This Mother’s Day, creative agency Mother New York wants to give moms the ultimate present: the destigmatization of maternity leave.
Motherhood shouldn’t have to be defended in a job interview, says the agency, but moms are often dismissed by potential employers because of the gaps in their resumes. To help remedy the problem, the agency is introducing "The Pregnancy Pause," an effort that gives job-hunting moms an easy way to treat time taken away from the office to raise a child like any other full-time job.
Although it’s not an actual company, "The Pregnancy Pause" has the appearance of one with its own website and LinkedIn page and provides tools like a sample resume and cover letter, as well as a phone number for hiring managers to call. The idea is that mothers can list their job title as "Mom" at "The Pregnancy Pause" to their LinkedIn profiles or resumes and turn a resume gap into a proud statement that parenting is a full-time job.
"This year, we wanted to take on a frustrating problem for many working mothers," explained Corinna Falusi, CCO of Mother New York, in an email. "New mothers in the U.S. often feel forced to quit their jobs due to a lack of adequate maternity leave policies, which leaves them penalized for the subsequent gaps in their resumes. We wanted to give working mothers everywhere a simple tool for this problem, and make it easy for them to own maternity leave as the full-time job it truly is."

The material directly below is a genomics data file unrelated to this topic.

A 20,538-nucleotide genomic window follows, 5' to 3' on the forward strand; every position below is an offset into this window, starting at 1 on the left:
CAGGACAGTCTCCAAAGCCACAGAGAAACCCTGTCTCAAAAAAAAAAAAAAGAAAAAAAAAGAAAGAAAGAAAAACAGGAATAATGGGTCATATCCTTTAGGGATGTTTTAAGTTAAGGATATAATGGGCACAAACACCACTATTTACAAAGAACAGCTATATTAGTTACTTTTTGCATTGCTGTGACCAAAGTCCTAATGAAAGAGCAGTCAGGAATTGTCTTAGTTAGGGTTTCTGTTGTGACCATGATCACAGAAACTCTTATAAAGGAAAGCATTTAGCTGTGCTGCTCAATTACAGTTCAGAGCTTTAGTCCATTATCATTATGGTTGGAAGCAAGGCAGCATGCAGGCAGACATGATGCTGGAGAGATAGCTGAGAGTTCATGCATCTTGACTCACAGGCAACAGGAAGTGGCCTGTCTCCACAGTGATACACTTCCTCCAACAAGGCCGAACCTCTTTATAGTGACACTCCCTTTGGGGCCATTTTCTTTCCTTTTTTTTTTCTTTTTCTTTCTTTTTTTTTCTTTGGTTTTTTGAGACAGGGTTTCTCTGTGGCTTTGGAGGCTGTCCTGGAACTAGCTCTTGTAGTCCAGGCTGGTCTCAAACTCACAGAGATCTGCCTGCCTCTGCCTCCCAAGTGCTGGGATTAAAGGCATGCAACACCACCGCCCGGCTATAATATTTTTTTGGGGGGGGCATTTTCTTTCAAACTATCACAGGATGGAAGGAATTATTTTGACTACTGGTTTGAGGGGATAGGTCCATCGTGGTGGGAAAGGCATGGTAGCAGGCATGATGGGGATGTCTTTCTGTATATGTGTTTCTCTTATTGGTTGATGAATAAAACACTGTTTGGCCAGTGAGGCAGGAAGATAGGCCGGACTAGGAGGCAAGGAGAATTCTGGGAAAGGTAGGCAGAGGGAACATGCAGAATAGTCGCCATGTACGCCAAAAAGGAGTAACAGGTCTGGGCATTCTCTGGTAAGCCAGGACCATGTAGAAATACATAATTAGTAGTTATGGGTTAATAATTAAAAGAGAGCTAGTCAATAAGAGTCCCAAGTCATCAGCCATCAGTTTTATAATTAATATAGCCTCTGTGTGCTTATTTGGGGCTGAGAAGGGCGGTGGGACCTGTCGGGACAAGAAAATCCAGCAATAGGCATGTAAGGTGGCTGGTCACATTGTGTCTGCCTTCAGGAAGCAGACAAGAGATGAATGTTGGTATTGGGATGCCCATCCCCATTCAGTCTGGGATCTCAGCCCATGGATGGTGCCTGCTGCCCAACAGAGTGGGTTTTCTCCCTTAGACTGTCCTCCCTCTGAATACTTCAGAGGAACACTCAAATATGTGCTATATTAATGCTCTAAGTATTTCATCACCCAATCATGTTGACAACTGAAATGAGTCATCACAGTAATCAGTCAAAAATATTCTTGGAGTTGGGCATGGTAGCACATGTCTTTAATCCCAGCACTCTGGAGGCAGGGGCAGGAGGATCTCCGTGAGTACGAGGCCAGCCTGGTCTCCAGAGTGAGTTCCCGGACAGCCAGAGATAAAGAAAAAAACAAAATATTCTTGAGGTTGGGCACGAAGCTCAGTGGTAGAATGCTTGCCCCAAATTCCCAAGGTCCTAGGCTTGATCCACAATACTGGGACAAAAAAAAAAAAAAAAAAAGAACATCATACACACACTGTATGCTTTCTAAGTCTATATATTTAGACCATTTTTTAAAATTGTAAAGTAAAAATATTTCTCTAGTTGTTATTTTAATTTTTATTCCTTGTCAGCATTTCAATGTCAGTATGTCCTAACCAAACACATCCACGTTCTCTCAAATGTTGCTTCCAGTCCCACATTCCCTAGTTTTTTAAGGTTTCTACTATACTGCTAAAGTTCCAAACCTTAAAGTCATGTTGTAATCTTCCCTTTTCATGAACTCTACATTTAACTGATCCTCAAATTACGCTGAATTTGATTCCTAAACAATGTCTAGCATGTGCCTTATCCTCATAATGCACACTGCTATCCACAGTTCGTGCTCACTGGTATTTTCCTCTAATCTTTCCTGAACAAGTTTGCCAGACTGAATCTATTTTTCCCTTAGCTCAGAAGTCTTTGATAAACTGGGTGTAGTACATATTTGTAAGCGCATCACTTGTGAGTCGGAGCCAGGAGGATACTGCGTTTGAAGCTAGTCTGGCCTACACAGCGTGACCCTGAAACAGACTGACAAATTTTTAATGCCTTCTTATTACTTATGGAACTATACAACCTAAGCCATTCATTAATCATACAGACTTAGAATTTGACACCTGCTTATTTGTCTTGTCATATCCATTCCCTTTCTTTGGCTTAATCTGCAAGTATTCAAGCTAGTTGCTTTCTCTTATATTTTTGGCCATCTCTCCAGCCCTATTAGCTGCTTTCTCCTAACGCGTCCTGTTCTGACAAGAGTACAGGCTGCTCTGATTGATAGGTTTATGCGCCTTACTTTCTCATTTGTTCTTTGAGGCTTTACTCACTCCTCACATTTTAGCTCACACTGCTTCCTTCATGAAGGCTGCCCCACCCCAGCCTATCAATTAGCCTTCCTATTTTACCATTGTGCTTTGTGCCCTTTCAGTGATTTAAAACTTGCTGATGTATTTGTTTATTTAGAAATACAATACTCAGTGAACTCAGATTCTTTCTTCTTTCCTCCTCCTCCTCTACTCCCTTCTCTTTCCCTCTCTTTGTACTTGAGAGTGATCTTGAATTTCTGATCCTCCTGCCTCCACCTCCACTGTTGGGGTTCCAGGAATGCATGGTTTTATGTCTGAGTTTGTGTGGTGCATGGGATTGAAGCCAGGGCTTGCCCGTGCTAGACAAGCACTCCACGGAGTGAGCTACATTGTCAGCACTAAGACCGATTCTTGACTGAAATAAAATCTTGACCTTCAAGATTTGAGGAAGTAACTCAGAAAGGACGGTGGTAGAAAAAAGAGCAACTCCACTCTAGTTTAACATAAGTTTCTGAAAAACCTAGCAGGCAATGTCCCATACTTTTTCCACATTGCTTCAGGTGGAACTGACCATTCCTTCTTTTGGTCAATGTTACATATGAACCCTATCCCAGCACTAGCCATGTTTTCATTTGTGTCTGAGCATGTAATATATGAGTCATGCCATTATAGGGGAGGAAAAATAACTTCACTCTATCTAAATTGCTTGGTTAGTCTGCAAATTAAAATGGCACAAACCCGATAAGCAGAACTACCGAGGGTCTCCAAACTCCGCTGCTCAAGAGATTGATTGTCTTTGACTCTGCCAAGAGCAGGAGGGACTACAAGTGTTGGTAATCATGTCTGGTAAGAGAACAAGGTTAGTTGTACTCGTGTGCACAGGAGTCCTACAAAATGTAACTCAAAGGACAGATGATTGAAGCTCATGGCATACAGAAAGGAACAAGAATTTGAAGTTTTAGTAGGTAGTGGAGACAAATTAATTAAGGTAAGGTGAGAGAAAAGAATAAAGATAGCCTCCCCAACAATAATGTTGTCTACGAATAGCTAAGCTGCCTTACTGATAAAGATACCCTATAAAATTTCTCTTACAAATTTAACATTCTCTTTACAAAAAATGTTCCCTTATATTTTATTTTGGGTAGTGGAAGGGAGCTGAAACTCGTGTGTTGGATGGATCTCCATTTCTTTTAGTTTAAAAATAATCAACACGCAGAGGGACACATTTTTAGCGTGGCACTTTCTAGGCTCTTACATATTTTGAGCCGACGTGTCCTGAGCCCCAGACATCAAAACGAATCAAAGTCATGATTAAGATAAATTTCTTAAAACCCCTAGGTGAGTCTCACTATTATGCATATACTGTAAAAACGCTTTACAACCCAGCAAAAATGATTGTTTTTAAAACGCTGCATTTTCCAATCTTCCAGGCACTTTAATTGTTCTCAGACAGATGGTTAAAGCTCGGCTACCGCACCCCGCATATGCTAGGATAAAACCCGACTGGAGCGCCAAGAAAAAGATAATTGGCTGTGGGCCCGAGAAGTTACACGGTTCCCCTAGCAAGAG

Hiring managers that call "The Pregnancy Pause" number will hear the pre-recorded greeting: "Hello, you have reached The Pregnancy Pause. You must be calling about a candidate’s resume that has mentioned her time spent here. While here, she spent innumerable hours raising a child, which has surely offered her invaluable experience as a prospective employee. Visit our website ThePregnancyPause.org to learn more, and remember, maternity leave is a full-time job."
To further the point, Mother New York writes on "The Pregnancy Pause" LinkedIn page, "It's time to make it clear that maternity leave—whether 12 weeks or 12 years—isn’t a vacation."
Now that the ad agency has given moms a way to professionally list their maternity leave online, women and employers can finally have that conversation in person.